Irish Government Reluctant To Recind OASA provisions

The Irish government is once again `dragging its feet’ in relation to reviewing Emergency Powers introduced over seventy years ago which allowed for the establishment of Special Courts.

The Offences Against the State Act, first enacted in 1939 and subject to periodic amendment since that time, has already been criticised by both the United Nations and bodies such as Amnesty International.

In August 2003 at its AGM held in Dublin the Celtic League adopted a resolution calling for the provisions of OASA to be rescinded (see text below):

“This AGM:

Expresses concern that the Irish government, which is ostensibly committed to International Human Rights principles, continues to maintain on its statutes the provisions of the Offences Against the State Act.”

However in its core document submitted to a meeting of the UN Committee Against Torture and scheduled for May of this year the Irish government indicates that OASA provisions will be maintained (see section of the text below – the full Irish government submission can be accessed via the pdf file link also below):

https://www2.ohchr.org/english/bodies/cat/docs/AdvanceVersions/CAT-C-IRL1.pdf

“19. In addition to the structure of courts described in the preceding paragraphs, provision for the establishment of special criminal courts is made in article 38.3.1 of the Constitution which states that: “Special Courts may be established by law for the trial of offences in cases where it may be determined in accordance with such law that the ordinary courts are inadequate to secure the effective administration of justice, and the preservation of public peace and order.” Accordingly, part V of the Offences Against the State Act 1939 authorises the establishment of special criminal courts following a proclamation by the Government, in the terms required by the Constitution, “that the ordinary courts are inadequate to secure the administration of justice and the preservation of public peace and order” and ordering that part V of the Act is to be in force.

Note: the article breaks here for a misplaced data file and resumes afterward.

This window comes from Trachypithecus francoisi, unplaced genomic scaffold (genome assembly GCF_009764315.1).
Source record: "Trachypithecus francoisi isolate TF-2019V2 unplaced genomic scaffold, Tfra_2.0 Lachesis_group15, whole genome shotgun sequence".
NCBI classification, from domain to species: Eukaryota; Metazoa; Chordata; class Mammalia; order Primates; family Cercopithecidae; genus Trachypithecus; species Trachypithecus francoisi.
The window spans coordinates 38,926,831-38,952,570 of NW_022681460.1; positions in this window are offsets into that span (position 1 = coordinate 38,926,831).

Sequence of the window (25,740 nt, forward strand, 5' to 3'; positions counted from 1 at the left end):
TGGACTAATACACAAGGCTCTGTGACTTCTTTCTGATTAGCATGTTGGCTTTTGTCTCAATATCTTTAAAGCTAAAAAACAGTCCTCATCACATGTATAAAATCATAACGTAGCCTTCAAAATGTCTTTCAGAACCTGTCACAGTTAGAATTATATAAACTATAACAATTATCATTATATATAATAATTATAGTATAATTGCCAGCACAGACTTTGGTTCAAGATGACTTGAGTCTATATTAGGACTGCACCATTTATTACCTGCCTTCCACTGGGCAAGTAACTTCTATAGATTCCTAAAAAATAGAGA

20. The Court established in 1972 has always sat as a court of three serving judges, one from each of the High, Circuit and District Courts, sitting without a jury. The Court can act by majority decision but only one decision is pronounced. There is a right of appeal to the Court of Criminal Appeal. In May 2002 a report was published by the Committee to Review the Offences Against the State Act 1939–1998 and Related Matters pursuant to the Good Friday Agreement. A majority of the Committee recommended the retention of the Special Criminal Court. The report remains under consideration of the Government.

21. The decision as to whether a particular case will be prosecuted before the Special Criminal Court is a matter for the Director of Public Prosecutions who is by law independent of the Government.”

Note: A variety of related links can be found on Celtic News by searching using the initials OASA

J B Moffatt (Mr)
Director of Information
Celtic League

30/12/10

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